I saw Christopher Nolan’s DUNKIRK in a theater with dim bulbs, missing a good deal of the screen footage that he shot due to not watching in a proper IMAX, but that didn’t matter.
My most immediate thoughts in my head regarding DUNKIRK was that it felt exhilarating, but too bare a film. We see exhausted men on the beach, but we never really get to know them. We see men in boats coming to rescue men they do not know out of duty to country, but really – you don’t know much of anything about them. You meet some British Aviators that are mostly masked – and again, you don’t really get their ‘stories’ – but you take their measure by their actions.
This isn’t a movie that is about the STORY OF DUNKIRK – Nolan wasn’t interested in the version. That was made in 1958 by Leslie Norman, who directed the great X THE UNKNOWN and THE NIGHT MY NUMBER CAME UP! I came home from Nolan’s DUNKIRK, thirsty to know more about DUNKIRK. I watched the 58 film – and almost instantly I was falling in love with it. It is a perfect double feature with Nolan’s. It begins long before the evacuation – and it’s deals with the fight for DUNKIRK, the French buying time for the evacuation. You get that the men on that beach you see in Nolan’s films hadn’t slept for 9 days, running low on everything. Beaten and resolved to doom. You realize that many more boats were involved that you’ll see in Nolan’s film. But it is – a traditional narrative telling, until the evacuation which goes oddly docudrama. It wasn’t till over an hour and forty minutes into the 1958 film that similar shots started creeping in. Just a handful. But it made me smile – because Nolan’s film is something more than a narrative tale. It is… an experience.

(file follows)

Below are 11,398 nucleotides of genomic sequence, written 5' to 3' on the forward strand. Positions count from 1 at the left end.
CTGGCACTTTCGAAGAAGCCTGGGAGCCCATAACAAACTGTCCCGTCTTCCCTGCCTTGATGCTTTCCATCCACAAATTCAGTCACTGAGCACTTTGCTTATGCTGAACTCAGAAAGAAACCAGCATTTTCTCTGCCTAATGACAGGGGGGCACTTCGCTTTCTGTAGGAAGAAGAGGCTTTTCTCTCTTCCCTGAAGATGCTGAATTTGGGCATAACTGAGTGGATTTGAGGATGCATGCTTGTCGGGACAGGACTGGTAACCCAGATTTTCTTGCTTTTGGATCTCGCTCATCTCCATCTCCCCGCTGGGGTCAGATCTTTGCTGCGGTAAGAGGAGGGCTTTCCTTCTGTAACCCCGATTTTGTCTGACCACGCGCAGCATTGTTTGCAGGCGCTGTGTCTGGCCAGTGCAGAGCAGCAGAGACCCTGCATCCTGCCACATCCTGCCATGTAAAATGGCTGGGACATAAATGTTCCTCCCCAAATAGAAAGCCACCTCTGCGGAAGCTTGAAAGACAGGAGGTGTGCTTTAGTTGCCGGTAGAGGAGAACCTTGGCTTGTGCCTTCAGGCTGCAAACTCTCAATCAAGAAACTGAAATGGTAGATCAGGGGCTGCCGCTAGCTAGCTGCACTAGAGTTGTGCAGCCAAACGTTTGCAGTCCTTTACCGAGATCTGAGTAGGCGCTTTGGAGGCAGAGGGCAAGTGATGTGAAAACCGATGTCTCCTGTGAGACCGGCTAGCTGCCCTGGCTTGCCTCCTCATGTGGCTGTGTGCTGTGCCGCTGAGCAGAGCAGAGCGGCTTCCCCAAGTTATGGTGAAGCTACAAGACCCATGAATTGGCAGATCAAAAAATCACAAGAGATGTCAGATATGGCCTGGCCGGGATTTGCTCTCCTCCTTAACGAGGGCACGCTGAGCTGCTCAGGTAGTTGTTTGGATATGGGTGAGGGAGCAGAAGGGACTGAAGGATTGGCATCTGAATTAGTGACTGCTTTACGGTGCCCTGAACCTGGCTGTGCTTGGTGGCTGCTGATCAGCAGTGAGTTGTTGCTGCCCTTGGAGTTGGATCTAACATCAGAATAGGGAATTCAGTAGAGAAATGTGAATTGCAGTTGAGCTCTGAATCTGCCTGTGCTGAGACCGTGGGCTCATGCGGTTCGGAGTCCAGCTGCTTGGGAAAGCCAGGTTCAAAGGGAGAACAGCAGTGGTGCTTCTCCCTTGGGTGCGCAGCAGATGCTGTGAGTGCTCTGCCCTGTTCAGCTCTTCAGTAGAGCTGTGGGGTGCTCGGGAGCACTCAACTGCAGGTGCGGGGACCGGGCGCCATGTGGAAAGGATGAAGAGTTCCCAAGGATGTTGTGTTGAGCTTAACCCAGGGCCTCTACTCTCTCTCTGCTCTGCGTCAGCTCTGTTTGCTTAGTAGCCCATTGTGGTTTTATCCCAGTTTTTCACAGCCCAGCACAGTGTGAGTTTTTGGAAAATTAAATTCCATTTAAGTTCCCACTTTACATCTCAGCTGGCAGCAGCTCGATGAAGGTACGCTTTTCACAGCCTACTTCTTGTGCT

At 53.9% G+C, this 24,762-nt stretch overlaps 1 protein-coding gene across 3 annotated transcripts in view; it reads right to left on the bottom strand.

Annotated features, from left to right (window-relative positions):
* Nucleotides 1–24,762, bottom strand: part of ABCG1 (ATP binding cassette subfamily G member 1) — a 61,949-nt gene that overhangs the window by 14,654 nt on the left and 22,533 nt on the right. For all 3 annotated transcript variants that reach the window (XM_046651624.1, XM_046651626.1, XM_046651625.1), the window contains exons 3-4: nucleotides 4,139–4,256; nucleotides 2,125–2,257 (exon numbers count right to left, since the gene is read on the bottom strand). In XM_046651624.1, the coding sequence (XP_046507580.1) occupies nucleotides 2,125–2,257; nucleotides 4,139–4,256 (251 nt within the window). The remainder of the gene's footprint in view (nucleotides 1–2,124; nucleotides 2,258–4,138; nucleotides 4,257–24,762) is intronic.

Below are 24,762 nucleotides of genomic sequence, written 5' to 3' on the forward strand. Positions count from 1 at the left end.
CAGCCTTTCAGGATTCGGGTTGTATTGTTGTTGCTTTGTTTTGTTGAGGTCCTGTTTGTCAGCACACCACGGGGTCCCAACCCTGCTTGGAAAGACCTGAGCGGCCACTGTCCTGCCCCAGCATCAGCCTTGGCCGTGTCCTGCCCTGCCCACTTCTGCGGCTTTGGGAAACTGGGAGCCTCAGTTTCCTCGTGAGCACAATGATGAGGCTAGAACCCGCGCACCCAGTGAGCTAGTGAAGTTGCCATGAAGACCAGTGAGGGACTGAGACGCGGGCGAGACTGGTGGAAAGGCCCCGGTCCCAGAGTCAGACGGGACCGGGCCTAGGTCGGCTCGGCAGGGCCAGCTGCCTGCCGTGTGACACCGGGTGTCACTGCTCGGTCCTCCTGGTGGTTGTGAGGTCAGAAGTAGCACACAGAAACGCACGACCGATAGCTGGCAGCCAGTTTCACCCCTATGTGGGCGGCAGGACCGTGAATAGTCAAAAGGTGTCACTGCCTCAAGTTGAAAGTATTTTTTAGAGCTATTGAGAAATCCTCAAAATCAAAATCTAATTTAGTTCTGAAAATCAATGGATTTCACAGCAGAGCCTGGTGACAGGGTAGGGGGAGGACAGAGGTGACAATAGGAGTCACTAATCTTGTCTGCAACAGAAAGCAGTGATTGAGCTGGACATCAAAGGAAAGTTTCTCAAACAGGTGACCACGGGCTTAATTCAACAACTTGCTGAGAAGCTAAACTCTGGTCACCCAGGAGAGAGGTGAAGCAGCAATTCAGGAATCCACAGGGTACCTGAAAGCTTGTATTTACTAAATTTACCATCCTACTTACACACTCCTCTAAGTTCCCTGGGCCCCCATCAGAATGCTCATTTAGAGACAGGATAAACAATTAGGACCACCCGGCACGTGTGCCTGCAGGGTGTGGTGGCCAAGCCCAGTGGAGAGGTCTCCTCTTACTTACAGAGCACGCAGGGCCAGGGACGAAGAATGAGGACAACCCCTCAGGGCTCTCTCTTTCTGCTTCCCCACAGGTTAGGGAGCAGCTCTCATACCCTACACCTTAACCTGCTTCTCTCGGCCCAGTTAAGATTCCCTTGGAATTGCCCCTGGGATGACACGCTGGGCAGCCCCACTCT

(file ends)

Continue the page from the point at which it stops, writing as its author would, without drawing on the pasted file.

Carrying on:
The photography really puts you in the world of DUNKIRK. During some of the aerial stuff, if you have vertigo – it could get you, for me, I delighted at spinning a bit. Zimmer’s rave machine score is meant to attach to your pulse, quicken your breathing, feel DREAD… DOOM… HOPE & HOPELESSNESS… It absolutely grabs you.
This is an emphatic masterpiece – that even in it’s relatively short running time – will grab you by your collars and pull you into a nightmare not known in the west. The loss of life on the line was 400,000 and the whole of England. The world was in the balance. This was pivotal actions in History. It unified the British in a way never before imagined.
This film isn’t about Churchill saying his speeches, but the men that read them. You will see heroism develop over the course of this film. By the final act – there’s some aerial activity that just makes one want to cheer, but there are prices for actions.
I went to this screening with FatherGeek and Ernie Cline – and there were moments where we’d all wide eyed look at each other with, “FUCK YEAH” wide eyes – and shifting nervously in our seats – cuz Zimmer and the situation was getting to us.
You won’t be coming out talking about dialogue, but rather the silent moments of everything you’ll see here. Nolan gives you a film to feel and experience. His love of practical mayhem and beautiful photography are at his peak! The laughs, post-film will come from recalling your fave “OH SHIT” moments, of which there are plenty. I also recommend watching DAS BOOT with this film – cuz the Wolfpack makes an unseen cameo – that is cause for a lot of panicked thoughts of doom.
Even how Nolan plays with time and the different narratives intercut is mean. Mean in a great way, pay attentions to the boats below the planes – you’ll see them later in other points – and it’s great – because as you see characters making their way to that boat – you just start shaking your head – “DON’T GO THERE!!!!” It’s like the second time and all the other times you watch THE TEXAS CHAINSAW MASSACRE… you really want the characters to not go poking around farm houses. Ya know? “That place… is an EVILLLLL Place!” What’s great about Nolan’s time play is it rewards you for paying attention. But you better believe when we get the callback, Zimmer will hit you with crazy low sub-bass that will unsettle ya – and a beat that makes one nervous and a bit twitchy.